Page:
Minnesota Outdoors: Eurasian collared dove pops up on the prairie
If in the last few years, you’ve noticed a slightly largely dove around, you’ve probably seen a relatively newcomer, the Eurasian Collared-Dove. On April 6, I noticed what looked like a plump Mourning Dove at our rural residence 13 miles southeast of Crookston. I took a closer look and sure enough it was a collared dove. It was fairly tame, used to people I guess, and allowed me to get within 25 yards to photograph it. Although tough to compare without a photo of a Mourning Dove, Collared-Dove typically weigh 200 grams compared to 120 grams.
According to Tom Feiro, long time compiler of the Crookston Christmas Bird count, “We reported our first ones on the Crookston Count in 2012. This was 2 birds spotted by MN DNR Wildlife Manager, Emily Hutchins near Carmen School.” Since that time, they are frequently observed on the Crookston count, notes Feiro; 2 in 2013, 6 in 2016, 16 in 2017, 2 in 2018, and 2 in 2019.
Hutchins notes; “I was used to seeing them in southern MN. They had become common in towns and at grain elevators. Strangely, the day before we drove the moving truck north in August of 2012, I had a pair of them at my yard feeder. It was the last species added to my yard list for our home there.
Coincidentally, I had 3 of them turn up at my feeder here by Mentor about 2 weeks ago. Now I get one as a daily visitor in the afternoon. If I wasn’t required to be working from the kitchen table, I probably wouldn’t have a clue!
As far as identification, collared doves are noticeably larger (but smaller than a pigeon) and lighter in color than mourning doves, with a squared tail. The color is a pale, whitish-gray with a lot more white on the tail than a mourning dove; visible when the bird takes to the wing. The lower pitched cooing is somewhat reminiscent of an owl to me.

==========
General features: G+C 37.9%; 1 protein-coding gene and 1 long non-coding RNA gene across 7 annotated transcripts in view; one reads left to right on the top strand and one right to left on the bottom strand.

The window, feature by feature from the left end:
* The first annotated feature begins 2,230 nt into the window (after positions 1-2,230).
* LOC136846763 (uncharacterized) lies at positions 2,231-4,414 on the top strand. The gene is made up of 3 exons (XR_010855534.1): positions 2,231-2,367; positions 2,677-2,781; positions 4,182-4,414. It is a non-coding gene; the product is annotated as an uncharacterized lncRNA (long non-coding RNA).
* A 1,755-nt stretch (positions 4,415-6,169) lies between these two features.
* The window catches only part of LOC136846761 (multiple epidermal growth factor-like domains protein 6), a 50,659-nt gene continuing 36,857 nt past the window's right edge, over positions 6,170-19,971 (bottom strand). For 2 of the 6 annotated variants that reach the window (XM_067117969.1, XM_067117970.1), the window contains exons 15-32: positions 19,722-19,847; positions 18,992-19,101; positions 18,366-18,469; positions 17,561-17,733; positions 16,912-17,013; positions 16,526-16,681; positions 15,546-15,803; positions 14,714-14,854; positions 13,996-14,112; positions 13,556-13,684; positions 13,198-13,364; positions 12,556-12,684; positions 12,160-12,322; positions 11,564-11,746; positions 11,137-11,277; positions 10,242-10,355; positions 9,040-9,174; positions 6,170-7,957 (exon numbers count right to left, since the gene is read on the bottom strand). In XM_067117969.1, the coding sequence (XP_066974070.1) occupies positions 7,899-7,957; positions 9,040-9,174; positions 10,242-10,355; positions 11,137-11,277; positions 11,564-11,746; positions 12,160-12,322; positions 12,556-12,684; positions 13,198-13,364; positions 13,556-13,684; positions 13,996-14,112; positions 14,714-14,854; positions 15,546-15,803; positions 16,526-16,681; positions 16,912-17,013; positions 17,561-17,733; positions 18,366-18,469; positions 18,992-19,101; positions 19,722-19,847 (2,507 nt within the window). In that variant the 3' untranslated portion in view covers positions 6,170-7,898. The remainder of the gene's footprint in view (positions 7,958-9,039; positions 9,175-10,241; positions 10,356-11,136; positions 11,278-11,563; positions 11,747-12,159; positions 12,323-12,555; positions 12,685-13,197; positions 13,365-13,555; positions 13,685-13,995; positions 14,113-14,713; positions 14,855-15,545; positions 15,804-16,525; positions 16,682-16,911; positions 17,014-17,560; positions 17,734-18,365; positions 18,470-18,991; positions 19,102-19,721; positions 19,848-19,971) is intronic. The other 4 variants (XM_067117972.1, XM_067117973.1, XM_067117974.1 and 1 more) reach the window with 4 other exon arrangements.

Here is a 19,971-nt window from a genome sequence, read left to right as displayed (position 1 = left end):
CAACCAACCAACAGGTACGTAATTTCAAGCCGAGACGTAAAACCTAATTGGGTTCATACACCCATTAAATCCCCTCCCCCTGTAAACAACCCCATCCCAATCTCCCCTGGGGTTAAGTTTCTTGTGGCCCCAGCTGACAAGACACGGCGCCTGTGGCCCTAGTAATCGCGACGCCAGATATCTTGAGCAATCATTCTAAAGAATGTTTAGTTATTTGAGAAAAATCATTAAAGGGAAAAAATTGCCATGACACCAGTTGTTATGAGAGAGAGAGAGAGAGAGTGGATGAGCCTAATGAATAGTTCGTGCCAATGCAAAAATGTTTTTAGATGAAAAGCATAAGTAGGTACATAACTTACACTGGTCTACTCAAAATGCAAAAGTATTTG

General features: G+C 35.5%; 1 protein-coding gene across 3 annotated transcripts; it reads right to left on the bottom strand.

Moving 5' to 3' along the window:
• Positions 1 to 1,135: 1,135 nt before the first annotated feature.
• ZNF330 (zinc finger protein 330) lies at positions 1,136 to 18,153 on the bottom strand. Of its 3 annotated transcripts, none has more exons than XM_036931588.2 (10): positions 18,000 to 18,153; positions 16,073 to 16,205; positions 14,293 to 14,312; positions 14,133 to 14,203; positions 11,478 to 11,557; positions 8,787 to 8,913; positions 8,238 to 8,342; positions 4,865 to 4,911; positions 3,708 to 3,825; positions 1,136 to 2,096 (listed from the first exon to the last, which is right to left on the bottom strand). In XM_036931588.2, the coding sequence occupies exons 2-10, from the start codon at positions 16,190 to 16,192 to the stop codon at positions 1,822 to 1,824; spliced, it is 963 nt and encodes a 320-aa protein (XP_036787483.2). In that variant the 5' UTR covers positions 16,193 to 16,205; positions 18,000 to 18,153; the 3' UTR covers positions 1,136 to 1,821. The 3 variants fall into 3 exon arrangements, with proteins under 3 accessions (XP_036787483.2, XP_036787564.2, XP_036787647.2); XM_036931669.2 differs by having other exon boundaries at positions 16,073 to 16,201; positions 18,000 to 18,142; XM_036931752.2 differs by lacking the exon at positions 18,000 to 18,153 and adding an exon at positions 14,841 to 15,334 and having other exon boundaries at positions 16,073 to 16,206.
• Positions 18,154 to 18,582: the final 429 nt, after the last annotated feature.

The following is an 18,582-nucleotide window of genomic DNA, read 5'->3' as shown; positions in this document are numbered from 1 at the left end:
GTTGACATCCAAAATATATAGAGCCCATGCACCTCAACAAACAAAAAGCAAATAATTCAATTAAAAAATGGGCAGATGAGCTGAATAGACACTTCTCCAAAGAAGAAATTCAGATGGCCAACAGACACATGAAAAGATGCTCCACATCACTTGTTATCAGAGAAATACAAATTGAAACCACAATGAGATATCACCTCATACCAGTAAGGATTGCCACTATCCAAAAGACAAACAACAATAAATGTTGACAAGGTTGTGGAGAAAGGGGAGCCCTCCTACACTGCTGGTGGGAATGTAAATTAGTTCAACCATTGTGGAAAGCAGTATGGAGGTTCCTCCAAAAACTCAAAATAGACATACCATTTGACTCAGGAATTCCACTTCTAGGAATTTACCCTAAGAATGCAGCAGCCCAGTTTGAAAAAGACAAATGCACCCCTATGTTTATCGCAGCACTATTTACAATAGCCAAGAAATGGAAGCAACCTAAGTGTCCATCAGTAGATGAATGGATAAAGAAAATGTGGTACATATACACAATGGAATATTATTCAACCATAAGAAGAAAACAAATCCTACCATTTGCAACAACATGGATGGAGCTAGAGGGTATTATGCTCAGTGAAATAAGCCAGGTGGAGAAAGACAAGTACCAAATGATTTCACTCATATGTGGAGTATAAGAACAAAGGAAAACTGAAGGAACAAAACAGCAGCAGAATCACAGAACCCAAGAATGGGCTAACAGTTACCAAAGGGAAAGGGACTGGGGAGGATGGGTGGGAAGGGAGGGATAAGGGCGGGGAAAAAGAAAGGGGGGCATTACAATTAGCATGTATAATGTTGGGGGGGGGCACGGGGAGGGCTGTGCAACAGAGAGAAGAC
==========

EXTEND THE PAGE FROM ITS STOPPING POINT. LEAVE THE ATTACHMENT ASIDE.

I don’t believe the collared doves will have an effect on our native mourning doves. I’ve seen mourning doves chase the larger collared doves away from the seed that’s fallen beneath the feeders. Competition for nesting sites is also not likely as collared doves also appear to be “building nesters” and frequenters like pigeons.”
On the Bird Count, I usually spend most of my time counting birds in the countryside so haven’t spotted one since it tends to frequent urban areas/buildings more so than rural areas. I saw my first in Sorrento, Italy 3 years ago while dining at an outdoor restaurant with Mario and Jill Schisano. Collared doves are quite common in their native home of Europe and parts of Asia.
According to the Minnesota Bird Atlas (https://mnbirdatlas.org/species/eurasian-collared-dove/), the collared dove “made its first appearance in the United States in Florida in 1986.” Twelve years later, noted Minnesota birder, Kim Eckert observed the first one in Minnesota in the spring of 1998 in Big Stone County. During the next 2 years, reports came in from other southwestern counties, including Lyon, Martin, Mower, Pipestone, and Rock, as well as one record farther north, in Kandiyohi County. The first documented nesting report came in 2001 from a municipal park in the town of Caledonia in Houston County. That same year, 1 bird was reported as far north as Roseau County.
As far as their U.S. presence, the Minnesota Bird Atlas reported, “a very detailed account was documented by P. William Smith in 1987. The original stock was acquired by a pet store owner in the Bahamas. Interested in acquiring Ringed Turtle-Doves, he instead received an allotment of Eurasian Collared-Doves, known in Europe as Indian Ring-necks. Unfortunately, in 1974, a few years after receiving his new acquisition, the Bahama breeder’s aviary was burglarized, and several doves escaped. The owner decided to simply release the remaining birds and abandon his original plans to establish a local breeding stock for his pet shop. The number of doves released is unknown but likely was less than 50.”
Smith believed these released birds were the main source of the current North American population. Following their arrival in Florida, the dove’s range rapidly expanded across the United States and in just 15 years it was documented as far north as southern Alaska. Dispersal to the northwest is characteristic of the species’ general movements. Although most of the expansion is presumed to have originated from wild birds dispersing northward from Florida, some caged birds also have been released in other localities.
Retired from UMN Crookston, Svedarsky, Ph.D., CWB, is an Emeritus Research Biologist with the Northwest Research and Outreach Center and is Past President of The Wildlife Society.